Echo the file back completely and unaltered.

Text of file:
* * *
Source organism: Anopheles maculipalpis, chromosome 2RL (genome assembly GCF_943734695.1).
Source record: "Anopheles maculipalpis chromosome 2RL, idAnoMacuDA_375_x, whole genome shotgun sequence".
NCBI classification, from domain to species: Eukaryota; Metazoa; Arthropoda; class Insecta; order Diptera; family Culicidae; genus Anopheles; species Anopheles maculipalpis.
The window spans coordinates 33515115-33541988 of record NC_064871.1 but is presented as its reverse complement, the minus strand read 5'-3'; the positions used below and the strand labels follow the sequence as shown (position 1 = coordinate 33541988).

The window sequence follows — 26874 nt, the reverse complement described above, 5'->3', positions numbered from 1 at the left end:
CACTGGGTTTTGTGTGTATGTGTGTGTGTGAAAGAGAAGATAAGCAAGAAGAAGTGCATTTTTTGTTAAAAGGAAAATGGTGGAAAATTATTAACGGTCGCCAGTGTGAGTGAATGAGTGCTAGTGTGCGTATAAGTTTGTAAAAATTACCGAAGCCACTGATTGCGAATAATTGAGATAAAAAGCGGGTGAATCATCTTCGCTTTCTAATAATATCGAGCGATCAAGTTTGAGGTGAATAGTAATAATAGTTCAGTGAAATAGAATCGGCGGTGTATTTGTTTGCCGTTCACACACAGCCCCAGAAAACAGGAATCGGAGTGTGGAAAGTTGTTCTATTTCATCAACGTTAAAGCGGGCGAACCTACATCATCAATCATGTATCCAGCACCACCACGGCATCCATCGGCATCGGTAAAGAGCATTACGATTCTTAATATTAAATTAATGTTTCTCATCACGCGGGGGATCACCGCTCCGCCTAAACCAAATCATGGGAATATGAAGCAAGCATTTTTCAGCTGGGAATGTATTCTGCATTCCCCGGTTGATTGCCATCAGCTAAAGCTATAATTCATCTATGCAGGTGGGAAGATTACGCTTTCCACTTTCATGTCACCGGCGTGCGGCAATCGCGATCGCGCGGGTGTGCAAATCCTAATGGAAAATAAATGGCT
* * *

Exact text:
Source organism: Anopheles maculipalpis, chromosome 2RL (genome assembly GCF_943734695.1).
Source record: "Anopheles maculipalpis chromosome 2RL, idAnoMacuDA_375_x, whole genome shotgun sequence".
NCBI classification, from domain to species: Eukaryota; Metazoa; Arthropoda; class Insecta; order Diptera; family Culicidae; genus Anopheles; species Anopheles maculipalpis.
The window spans coordinates 33515115-33541988 of record NC_064871.1 but is presented as its reverse complement, the minus strand read 5'-3'; the positions used below and the strand labels follow the sequence as shown (position 1 = coordinate 33541988).

The window sequence follows — 26874 nt, the reverse complement described above, 5'->3', positions numbered from 1 at the left end:
CACTGGGTTTTGTGTGTATGTGTGTGTGTGAAAGAGAAGATAAGCAAGAAGAAGTGCATTTTTTGTTAAAAGGAAAATGGTGGAAAATTATTAACGGTCGCCAGTGTGAGTGAATGAGTGCTAGTGTGCGTATAAGTTTGTAAAAATTACCGAAGCCACTGATTGCGAATAATTGAGATAAAAAGCGGGTGAATCATCTTCGCTTTCTAATAATATCGAGCGATCAAGTTTGAGGTGAATAGTAATAATAGTTCAGTGAAATAGAATCGGCGGTGTATTTGTTTGCCGTTCACACACAGCCCCAGAAAACAGGAATCGGAGTGTGGAAAGTTGTTCTATTTCATCAACGTTAAAGCGGGCGAACCTACATCATCAATCATGTATCCAGCACCACCACGGCATCCATCGGCATCGGTAAAGAGCATTACGATTCTTAATATTAAATTAATGTTTCTCATCACGCGGGGGATCACCGCTCCGCCTAAACCAAATCATGGGAATATGAAGCAAGCATTTTTCAGCTGGGAATGTATTCTGCATTCCCCGGTTGATTGCCATCAGCTAAAGCTATAATTCATCTATGCAGGTGGGAAGATTACGCTTTCCACTTTCATGTCACCGGCGTGCGGCAATCGCGATCGCGCGGGTGTGCAAATCCTAATGGAAAATAAATGGCT